Farm groups are welcoming federal budget provisions that offer long-sought-after increases in the capital gains exemption on farm sales, the manufacturing equipment depreciation allowance and trade expansion programs.
Increasing the capital gains exemption to $1 million from $813,000 has been on the Canadian Federation of Agriculture’s wish list for years. Implementing it immediately will “have a meaningful impact,” said CFA president Ron Bonnett. It should save farmers $50 billion during the next decade.
The move reflects the rising value of modern farms and will provide “greater flexibility for both the retirees and new entrants,” he added. The exemption “is an important tool for helping farmers manage the tax burden associated with the transfer of farm assets.”
The measures for agri-food sector are modest and would have made more impact if other barriers to intergenerational transfers such as the value of dairy and poultry quotas had been addressed along with investments in crop varietal development research and climate change adaptation, he said.
Gary Stanford, president of Grain Growers of Canada, was pleased to see expanded trade promotion in the budget. Combined with the increased capital gains exemption, “investments in research funding and changes in taxation could help ensure a secure future for the Canadian agriculture sector.”
CFA, GGC the Canadian Cattlemen’s Association and the Canadian Pork Council endorsed a promise to invest $18.1 million over two years to expand the Agriculture Canada’s Market Access Secretariat (MAS) along with other trade development initiatives. This includes introducing new agricultural trade commissioners abroad and taking on a more active role in setting international science-based standards.
CCA president Dave Solverson said the MAS has proven its worth since it was set up in 2009 through market access agreements and trade deals.
The budget contained a 10-year renewal of the Accelerated Capital Cost Allowance (ACCA), which Carla Ventin of Food & Consumer Products Canada called, “a win for Canadian food, beverage and consumer product manufacturers that will have a positive impact on the economy.
“The concrete, long-term extension now provides businesses with more planning certainty for larger investment projects and encourages investment in the innovative technologies required to boost productivity,” she added. “Ultimately, it’s another tool to help Canadian manufacturers grow here at home and compete for new business investments globally.”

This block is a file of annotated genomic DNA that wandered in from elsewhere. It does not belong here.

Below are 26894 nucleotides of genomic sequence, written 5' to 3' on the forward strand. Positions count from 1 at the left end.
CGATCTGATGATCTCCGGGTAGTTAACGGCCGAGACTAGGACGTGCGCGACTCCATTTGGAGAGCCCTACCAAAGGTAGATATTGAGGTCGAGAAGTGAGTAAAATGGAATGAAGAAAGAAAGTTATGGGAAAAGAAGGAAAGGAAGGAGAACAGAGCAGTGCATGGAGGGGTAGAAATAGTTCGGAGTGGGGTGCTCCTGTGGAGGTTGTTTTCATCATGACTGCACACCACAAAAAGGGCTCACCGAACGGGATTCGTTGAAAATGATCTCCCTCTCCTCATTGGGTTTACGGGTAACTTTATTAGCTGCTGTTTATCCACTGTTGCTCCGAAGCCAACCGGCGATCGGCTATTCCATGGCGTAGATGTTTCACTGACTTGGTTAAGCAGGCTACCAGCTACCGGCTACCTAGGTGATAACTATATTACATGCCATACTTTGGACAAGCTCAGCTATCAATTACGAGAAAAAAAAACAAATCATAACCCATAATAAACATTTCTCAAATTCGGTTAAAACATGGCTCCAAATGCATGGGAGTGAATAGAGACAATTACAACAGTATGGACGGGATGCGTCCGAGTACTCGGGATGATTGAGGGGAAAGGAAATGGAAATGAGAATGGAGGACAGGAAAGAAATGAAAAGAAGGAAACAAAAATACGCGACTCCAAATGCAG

Chris Kyte, president of Food Processors of Canada, said the continuation of the ACCA is important for food companies hoping to expand their production. “If we are to compete, continuous investment is necessary. This measure provides predictably.”
Jim Laws, Canadian Meat Council executive director, said his members appreciated the ACCA extension because it will allow companies to write off equipment faster. It enables companies to acquire processing machines that will ensure food safety.
“Ensuring food safety is priority No. 1 for Canada’s federally registered meat processors and every investment in food safety contributes to a further strengthening of this country’s world-class food safety system,” he said.
Food processing is the largest manufacturing industry in Canada, producing $92.9 billion in shipments. The ACCA would have expired at the end of this year but will now encourage Canadian food manufacturers to continue making long-term investments in machinery and equipment.
CFA also noted that the cut in the small business tax rate to nine per cent from 11 per cent “should lend support to farm businesses as well.” It also noted that greater Canadian support for establishing international science-based standards could reduce non-tariff barriers Canadian food exports face in various parts of the world. “Non-science-based standards are likely going to become a bigger issue with trade amongst developed countries.”